Pleaseth it your grace, the French king, on Tuesday night last past, came to visit me, and had with me many diverse discoursing, among the which he demanded me whether I had ever made any promise of marriage in any place, assuring me upon his honour, and upon the word of a prince, that in case I would be plain with him in that affair, that he would do for me therein to the best of his power, whether it were in his realm or out of the same. Whereunto I answered, that I would disclose unto him the secret of my heart in humility, as unto the prince of the world after your grace in whom I had most trust, and so declared unto him the good mind which for divers considerations I bear to my lord of Suffolk, asking him not only to grant me his favour and consent thereunto, but also that he would of his own hand write unto your grace, and to pray you to bear your like favour unto me, and to be content with the same; the which he granted me to do, and so hath done, according as shall appear unto your grace by his said letters. And, sir, I most humbly beseech you to take this answer which I have made unto the French king in good part, the which I did only to be discharged of the extreme pain and annoyance I was in, by reason of such suit as the French king made unto me not according with mine honour, the which he hath clearly left off. Also, sir, I feared greatly lest, in case that I had kept the matter from his knowledge, that he might have not well entreated my said lord of Suffolk, and the rather for to have returned to his former malfantasy and suits. Wherefore, sir, since it hath pleased the said king to desire and pray you of your favour and consent, I most humbly and heartily beseech you that it may like your grace to bear your favour and consent to the same, and to advertise the said king by your writing of your own hand of your pleasure, and in that he hath acted after mine opinion in his letter of request, it shall be to your great honour….to content with all your counsel and with all the other nobles of the realm, and agree thereto for your grace and for all the world; and therefore I eftsoon require you, for all the love that it liked your grace to bear me, that you do not refuse but grant me your favour and consent in form before rehearsed, the which if you shall deny me, I am well assured to lead as desolate a life as ever had creature, the which I know well shall be mine end. Always praying your grace to have compassion of me, my most loving and sovereign lord and brother, whereunto I have entreated you, beseeching God always to preserve your most royal estate.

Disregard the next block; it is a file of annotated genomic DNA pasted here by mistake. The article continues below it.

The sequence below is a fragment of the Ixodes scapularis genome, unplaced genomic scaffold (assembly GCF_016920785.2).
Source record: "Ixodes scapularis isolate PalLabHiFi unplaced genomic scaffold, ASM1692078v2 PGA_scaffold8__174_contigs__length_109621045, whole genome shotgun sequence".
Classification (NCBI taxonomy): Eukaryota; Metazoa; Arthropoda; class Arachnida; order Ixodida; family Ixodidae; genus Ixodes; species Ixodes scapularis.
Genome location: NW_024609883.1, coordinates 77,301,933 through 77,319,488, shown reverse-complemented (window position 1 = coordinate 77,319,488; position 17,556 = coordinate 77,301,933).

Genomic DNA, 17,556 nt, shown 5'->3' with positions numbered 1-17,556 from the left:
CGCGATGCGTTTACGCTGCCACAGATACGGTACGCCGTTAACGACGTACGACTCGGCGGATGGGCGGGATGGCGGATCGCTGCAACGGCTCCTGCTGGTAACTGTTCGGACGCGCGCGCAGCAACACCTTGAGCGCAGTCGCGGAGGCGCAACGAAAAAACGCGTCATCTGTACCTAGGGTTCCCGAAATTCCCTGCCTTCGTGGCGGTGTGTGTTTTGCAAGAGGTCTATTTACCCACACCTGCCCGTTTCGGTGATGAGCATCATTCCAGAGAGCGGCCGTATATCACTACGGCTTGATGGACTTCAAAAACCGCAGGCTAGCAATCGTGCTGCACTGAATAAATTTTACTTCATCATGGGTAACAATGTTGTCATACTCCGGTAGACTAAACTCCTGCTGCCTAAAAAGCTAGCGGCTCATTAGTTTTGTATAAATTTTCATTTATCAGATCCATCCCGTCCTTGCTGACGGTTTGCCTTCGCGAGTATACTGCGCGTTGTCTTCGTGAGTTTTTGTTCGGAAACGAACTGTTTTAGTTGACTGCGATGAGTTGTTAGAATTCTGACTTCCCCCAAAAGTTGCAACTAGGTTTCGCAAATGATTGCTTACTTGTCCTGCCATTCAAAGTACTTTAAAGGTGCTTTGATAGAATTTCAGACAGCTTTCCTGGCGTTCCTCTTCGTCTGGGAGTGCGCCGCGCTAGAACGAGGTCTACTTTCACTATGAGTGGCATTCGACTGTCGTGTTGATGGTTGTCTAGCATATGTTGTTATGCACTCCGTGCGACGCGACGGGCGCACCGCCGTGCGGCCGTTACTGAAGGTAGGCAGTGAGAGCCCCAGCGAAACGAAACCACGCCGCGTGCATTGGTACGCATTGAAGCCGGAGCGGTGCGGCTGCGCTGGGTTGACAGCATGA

I most humbly beseech your grace to consider, in case that you make difficulty to condescend to the promises as I wish, the French king will take new courage to renew his suits to me; assuring you that I had rather to be out of the world than it so should happen; and how he shall entreat my lord of Suffolk, God knoweth, with many other inconvenience, which might ensue of the same, the which I pray our Lord that I may never have life to see.